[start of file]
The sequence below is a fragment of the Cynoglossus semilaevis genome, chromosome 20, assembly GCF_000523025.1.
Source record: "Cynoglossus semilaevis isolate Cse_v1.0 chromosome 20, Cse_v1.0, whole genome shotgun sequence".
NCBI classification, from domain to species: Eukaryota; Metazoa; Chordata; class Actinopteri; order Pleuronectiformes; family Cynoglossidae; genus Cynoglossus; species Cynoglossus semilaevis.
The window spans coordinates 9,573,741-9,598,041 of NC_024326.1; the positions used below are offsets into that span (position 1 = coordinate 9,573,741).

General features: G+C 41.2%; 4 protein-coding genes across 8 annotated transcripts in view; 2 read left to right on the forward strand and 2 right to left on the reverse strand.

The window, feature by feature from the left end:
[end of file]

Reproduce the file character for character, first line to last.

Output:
The sequence below is a fragment of the Cynoglossus semilaevis genome, chromosome 20, assembly GCF_000523025.1.
Source record: "Cynoglossus semilaevis isolate Cse_v1.0 chromosome 20, Cse_v1.0, whole genome shotgun sequence".
NCBI classification, from domain to species: Eukaryota; Metazoa; Chordata; class Actinopteri; order Pleuronectiformes; family Cynoglossidae; genus Cynoglossus; species Cynoglossus semilaevis.
The window spans coordinates 9,573,741-9,598,041 of NC_024326.1; the positions used below are offsets into that span (position 1 = coordinate 9,573,741).

General features: G+C 41.2%; 4 protein-coding genes across 8 annotated transcripts in view; 2 read left to right on the forward strand and 2 right to left on the reverse strand.

The window, feature by feature from the left end: